Mark Uhre is Holiday Bliss in Elf: The Musical

mark uhre as buddy with the ensemble elves

If you are looking for a fun and festive big, Broadway musical to help get you in the Christmas spirit, Elf: The Musical, playing at Neptune Theatre until January 6th, 2013 might be just the gift to give yourself. It is a sweet and joyful holiday romp bursting with sparklejollytwinklejingley good cheer.

Based on the 2003 holiday film of the same name starring Will Ferrell, Elf: The Musical centers on a young man named Buddy who, having stowed away as a baby in Santa Claus’ sack, grows up thinking that he is an elf at the North Pole. Once the truth is revealed Buddy heads to New York City to meet a father who doesn’t know he exists and becomes instrumental in reinstating Christmas spirit to cynical New Yorkers in attempt to save Christmas. The music by Matthew Skylar and Chad Beguelin is jaunty and a nice mixture of feeling contemporary but also harkening back to a more classic Broadway sound, while still capturing the distinct holiday season flavour. Beguelin’s lyrics are especially tightly constructed and nicely capture Buddy’s exuberance and naivety. Although, there is one song about a Christmas Gram where Buddy, who has sung gorgeously up until this point, suddenly can’t sing, which doesn’t make any sense even in the suspension of disbelief context of a musical. The book by Bob Martin and Thomas Meehan has a well constructed arc and lots of interesting dynamics to play with, although they leave the love story between Buddy and Jovie largely underdeveloped and I found the ending with the baby carriage a bit awkward because Buddy and Jovie’s dynamic never seemed to plausibly propel from the frivolity and innocence of two frolicking inner children into the realm of a mature adult relationship.

There is a lot to love in Neptune’s production beginning with Mark Uhre’s powerhouse performance as Buddy the Elf. Uhre has captured Buddy’s innocence and his extreme unbridled excitement so beautifully that he becomes a perfect mixture of adorably endearing and hysterically funny without ever grating on nerves. His Buddy is similar enough to Ferrell’s original to appease Elf purists while still giving him his own distinct quirks and moments. He has a gorgeous singing voice, gregarious dancing skills and gives 300% in energy for every moment he is onstage which makes him both captivating and mesmerizing to watch. I loved the relationships between Buddy and his newfound family; father Walter Hobbs, played by Marty Burt, step-mother Emily, played by Liz Gilroy and brother Michael, played by Elijah Mackenzie Smith. Their scenes are rooted firmly in the acting prowess of Uhre, Burt, Gilroy and Smith where each has his or her own interesting dynamic with everyone else in the family that doesn’t ever feel clichéd or forced. Marty Burt plays Walter Hobbs as an exasperated workaholic trapped in the corporate hamster wheel with a sense of humanity and room for redemption. He is cantankerous but we still believe that he loves his wife and his son and that he ultimately has the best intentions toward Buddy as well. Gilroy’s Emily is a delightful firecracker and her playfulness with Smith’s Michael gives them a great chemistry, which makes the audience eager for Buddy to find his place in this new family as well. It’s an added delight that they all have beautiful singing voices, and it’s especially lovely to see Marty Burt showing off his gorgeous baritone chops on the Neptune Mainstage.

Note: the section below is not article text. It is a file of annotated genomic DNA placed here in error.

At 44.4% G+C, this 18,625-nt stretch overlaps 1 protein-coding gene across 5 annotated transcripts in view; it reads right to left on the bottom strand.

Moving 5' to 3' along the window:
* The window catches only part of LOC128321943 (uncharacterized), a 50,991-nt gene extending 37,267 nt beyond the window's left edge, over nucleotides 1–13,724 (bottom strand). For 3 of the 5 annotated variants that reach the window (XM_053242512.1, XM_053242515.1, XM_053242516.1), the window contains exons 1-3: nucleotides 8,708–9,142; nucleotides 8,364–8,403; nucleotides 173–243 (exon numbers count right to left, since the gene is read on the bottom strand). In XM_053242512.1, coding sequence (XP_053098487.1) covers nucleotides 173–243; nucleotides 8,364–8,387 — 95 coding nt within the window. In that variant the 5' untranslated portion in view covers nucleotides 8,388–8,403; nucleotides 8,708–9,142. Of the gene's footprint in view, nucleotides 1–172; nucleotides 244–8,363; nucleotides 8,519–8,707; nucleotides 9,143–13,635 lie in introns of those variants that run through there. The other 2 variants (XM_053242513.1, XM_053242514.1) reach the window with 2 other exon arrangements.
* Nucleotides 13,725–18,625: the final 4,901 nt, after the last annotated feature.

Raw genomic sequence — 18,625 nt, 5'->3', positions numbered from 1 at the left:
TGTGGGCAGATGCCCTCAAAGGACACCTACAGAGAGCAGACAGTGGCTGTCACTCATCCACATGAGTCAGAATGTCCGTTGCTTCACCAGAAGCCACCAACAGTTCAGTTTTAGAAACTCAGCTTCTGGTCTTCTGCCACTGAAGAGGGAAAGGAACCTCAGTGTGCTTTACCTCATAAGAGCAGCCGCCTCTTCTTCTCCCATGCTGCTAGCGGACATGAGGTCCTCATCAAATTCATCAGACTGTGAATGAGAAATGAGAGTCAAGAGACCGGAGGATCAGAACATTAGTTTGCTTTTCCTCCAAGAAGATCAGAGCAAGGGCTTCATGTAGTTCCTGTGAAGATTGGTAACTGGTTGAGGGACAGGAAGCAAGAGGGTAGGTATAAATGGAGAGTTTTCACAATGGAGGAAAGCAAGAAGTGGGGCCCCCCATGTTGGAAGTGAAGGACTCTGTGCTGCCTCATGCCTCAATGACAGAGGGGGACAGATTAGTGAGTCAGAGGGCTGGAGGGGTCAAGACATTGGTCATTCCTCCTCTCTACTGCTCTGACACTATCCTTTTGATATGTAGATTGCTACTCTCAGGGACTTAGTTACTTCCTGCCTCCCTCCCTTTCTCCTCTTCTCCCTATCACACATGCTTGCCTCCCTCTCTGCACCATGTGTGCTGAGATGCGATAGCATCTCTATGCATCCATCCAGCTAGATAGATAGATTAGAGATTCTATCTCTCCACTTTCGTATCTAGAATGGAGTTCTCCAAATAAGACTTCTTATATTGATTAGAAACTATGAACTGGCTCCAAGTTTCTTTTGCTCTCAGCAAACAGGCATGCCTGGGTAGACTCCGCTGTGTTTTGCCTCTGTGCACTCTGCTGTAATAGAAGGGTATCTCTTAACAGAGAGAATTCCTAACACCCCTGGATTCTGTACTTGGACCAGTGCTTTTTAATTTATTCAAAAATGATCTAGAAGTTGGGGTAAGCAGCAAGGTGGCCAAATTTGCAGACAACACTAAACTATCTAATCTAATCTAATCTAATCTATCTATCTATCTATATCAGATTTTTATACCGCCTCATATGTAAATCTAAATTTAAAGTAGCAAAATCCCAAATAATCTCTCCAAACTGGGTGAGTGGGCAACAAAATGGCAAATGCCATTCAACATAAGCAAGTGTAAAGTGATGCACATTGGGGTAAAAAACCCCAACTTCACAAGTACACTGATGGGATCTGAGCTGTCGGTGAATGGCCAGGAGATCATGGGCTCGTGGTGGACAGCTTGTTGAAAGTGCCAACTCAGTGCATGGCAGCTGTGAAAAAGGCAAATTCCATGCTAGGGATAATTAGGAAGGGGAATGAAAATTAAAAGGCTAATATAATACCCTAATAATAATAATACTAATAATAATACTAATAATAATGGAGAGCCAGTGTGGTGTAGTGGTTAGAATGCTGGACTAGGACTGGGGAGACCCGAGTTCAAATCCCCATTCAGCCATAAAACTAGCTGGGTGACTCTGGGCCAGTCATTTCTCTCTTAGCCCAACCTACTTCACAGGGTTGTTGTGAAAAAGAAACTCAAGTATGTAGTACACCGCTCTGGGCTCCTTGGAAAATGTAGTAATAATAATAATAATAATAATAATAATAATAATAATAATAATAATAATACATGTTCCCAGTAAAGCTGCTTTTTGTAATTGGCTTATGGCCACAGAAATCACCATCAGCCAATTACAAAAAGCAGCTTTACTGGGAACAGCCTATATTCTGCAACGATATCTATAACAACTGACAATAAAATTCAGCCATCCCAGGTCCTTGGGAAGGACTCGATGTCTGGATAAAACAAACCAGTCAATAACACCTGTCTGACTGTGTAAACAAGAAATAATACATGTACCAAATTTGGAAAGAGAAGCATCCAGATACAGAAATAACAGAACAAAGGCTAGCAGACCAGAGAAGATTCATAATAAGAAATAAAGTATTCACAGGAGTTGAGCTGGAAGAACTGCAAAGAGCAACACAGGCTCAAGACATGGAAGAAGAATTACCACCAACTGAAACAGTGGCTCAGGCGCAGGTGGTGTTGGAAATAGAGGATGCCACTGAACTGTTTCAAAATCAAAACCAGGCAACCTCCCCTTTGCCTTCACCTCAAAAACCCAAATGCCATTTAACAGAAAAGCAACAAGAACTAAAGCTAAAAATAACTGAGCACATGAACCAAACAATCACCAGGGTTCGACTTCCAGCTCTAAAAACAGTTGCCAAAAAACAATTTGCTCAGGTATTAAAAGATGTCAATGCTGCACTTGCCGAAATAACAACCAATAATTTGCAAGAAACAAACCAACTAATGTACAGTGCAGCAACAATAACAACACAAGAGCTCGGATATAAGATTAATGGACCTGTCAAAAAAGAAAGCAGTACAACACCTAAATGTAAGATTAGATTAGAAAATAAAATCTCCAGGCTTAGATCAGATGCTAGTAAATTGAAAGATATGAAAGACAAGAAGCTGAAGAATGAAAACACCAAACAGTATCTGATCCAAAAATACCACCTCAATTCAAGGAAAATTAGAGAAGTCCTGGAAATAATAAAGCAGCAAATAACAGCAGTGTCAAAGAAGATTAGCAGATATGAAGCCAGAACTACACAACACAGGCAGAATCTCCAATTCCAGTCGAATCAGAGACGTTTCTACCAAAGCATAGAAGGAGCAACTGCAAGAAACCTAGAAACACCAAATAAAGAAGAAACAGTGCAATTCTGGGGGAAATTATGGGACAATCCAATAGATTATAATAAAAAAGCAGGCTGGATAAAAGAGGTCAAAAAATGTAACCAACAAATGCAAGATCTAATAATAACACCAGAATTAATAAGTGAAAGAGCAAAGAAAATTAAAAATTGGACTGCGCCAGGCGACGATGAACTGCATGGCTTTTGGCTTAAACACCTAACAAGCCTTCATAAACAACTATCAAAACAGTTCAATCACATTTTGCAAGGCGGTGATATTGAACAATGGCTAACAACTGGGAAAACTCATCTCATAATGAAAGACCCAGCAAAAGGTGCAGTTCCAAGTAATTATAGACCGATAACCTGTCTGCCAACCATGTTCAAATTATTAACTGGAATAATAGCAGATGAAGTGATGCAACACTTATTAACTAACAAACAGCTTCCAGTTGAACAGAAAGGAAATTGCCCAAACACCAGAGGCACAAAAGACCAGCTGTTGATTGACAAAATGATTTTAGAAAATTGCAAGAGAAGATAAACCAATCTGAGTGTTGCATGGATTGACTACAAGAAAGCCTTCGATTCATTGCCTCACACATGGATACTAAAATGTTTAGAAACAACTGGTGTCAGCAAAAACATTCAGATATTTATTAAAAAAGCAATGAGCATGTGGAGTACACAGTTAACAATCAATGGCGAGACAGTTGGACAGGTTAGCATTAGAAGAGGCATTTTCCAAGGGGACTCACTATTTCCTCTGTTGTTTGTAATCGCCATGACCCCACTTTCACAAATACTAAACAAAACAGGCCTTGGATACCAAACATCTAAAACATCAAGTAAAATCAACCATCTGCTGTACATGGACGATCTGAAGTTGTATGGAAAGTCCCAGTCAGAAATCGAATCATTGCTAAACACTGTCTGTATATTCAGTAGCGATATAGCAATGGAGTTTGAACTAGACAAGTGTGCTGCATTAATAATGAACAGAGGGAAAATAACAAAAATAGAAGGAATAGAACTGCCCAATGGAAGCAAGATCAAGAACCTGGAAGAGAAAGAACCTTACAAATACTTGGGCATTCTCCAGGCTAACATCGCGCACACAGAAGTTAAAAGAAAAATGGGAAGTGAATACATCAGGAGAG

Jenny Hall is a hoot and a half as the Macy’s Manager and Shelley Simester has pitch perfect comic timing as the wisecracking and mischief-making Deb, assistant to Hobbs. There is something very Sharron Matthews-esque about Simester’s presence onstage, a certain twinkle in her eye that you know from the moment she walks onstage that you are in for something fun. Blair Irwin is delightful as Jovie, she plays her more earnestly and less sardonic than one might expect, so Jovie becomes less of a comedic character and more of a poignant one. The ensemble has a beautiful crisp sound, especially in their harmonies and that brisk and well-polished energy spills over into their movement and dancing to great effect. I loved the use of the Children’s Chorus, although I wish that the young actors had been given more opportunities to sing with the ensemble when they were onstage. Their bright, beaming, faces capture so beautifully what Christmastime is all about.

Sean Mulcahy has built an ambitious set for the small Neptune stage and some aspects of it, like the revolving doors and the expansive New York City flats, work very effectively and ground the production in a firm sense of realism, while others seem less three dimensional and more vague. Jim White’s choreography is fun and expertly executed by the cast but is not especially unique and did not seem to emphasize the caliber of dance training that most of the performers were capable of delivering.

In all, Elf: The Musical is a warm, little bit glitzy, very much goofy, musical that urges its audiences not to become too cynical, too sardonic to believe in magic and to embrace the innocence and the naivety inherent in having a little Christmas spirit. Tickets are flying off the shelves at Neptune Theatre, so hurry to catch the spirit before Elf: The Musical is all sold out!

Elf: The Musical plays at the Neptune Theatre Fountain Hall Stage (1593 Argyle Street) until January 6th, 2013. Tickets from $20.00- $66.00 are available by calling 902.429.7070, visiting this website or visiting the box office in person at 1593 Argyle Street. 

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